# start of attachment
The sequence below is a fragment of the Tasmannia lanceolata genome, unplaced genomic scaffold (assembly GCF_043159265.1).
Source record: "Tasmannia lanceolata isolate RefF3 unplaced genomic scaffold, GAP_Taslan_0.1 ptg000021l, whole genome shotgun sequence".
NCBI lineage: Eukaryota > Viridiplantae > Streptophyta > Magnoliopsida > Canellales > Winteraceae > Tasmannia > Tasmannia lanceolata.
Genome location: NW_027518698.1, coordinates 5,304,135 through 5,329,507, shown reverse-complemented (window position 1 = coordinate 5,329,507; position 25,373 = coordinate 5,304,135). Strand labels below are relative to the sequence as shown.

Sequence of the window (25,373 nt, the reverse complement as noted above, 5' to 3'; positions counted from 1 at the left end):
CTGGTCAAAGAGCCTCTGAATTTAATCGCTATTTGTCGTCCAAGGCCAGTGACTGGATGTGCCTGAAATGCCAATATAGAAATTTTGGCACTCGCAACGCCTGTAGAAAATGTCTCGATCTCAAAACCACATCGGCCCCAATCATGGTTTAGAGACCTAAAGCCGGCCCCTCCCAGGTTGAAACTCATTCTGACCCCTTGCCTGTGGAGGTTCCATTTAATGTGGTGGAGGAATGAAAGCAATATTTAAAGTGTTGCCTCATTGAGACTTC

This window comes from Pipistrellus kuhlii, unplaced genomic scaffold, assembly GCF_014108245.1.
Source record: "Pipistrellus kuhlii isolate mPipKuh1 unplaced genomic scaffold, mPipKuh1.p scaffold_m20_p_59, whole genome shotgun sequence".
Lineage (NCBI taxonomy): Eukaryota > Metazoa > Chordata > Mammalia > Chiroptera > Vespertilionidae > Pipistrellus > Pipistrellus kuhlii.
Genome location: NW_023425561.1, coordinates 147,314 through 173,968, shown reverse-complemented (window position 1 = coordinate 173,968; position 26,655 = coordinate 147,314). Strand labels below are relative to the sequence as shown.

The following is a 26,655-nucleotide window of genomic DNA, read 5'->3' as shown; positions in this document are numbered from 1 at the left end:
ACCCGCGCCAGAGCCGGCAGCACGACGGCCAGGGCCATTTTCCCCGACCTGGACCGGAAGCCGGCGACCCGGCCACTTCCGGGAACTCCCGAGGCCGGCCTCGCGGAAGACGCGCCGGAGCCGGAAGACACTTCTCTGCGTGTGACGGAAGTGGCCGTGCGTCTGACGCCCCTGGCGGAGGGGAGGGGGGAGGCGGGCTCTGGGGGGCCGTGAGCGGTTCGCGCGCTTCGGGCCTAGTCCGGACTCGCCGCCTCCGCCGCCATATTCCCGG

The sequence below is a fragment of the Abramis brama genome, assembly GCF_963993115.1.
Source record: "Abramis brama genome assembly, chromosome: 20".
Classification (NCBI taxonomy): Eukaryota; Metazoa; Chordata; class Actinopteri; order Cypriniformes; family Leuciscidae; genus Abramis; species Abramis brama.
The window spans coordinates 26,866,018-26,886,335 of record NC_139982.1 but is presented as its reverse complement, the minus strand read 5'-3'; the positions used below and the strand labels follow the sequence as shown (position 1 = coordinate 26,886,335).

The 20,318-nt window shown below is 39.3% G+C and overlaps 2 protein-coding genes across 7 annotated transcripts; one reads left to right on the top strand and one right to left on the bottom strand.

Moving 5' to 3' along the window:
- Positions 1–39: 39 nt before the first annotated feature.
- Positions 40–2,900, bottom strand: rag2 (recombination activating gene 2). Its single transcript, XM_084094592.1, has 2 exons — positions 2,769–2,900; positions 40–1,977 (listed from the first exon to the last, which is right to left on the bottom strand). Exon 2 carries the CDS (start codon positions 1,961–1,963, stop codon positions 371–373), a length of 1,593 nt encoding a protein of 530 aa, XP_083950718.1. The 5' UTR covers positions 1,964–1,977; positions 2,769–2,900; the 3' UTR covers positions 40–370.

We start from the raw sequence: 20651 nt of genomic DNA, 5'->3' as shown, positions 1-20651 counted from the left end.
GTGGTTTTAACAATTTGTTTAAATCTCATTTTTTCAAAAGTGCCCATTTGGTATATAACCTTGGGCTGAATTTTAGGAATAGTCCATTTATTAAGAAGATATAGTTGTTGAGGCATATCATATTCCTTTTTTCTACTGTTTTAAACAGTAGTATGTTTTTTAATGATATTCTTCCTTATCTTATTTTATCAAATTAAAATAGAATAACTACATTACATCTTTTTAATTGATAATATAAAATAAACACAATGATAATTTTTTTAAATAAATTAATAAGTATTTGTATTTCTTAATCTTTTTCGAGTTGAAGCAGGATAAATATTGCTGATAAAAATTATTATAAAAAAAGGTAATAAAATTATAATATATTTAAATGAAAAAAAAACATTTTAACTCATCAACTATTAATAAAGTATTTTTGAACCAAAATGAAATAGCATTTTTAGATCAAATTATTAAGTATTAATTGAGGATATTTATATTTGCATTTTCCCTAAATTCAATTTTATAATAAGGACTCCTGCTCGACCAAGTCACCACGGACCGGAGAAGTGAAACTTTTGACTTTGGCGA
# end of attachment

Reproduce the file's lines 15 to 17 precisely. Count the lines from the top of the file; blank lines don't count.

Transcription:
Classification (NCBI taxonomy): Eukaryota; Metazoa; Chordata; class Actinopteri; order Cypriniformes; family Leuciscidae; genus Abramis; species Abramis brama.
The window spans coordinates 26,866,018-26,886,335 of record NC_139982.1 but is presented as its reverse complement, the minus strand read 5'-3'; the positions used below and the strand labels follow the sequence as shown (position 1 = coordinate 26,886,335).

The 20,318-nt window shown below is 39.3% G+C and overlaps 2 protein-coding genes across 7 annotated transcripts; one reads left to right on the top strand and one right to left on the bottom strand.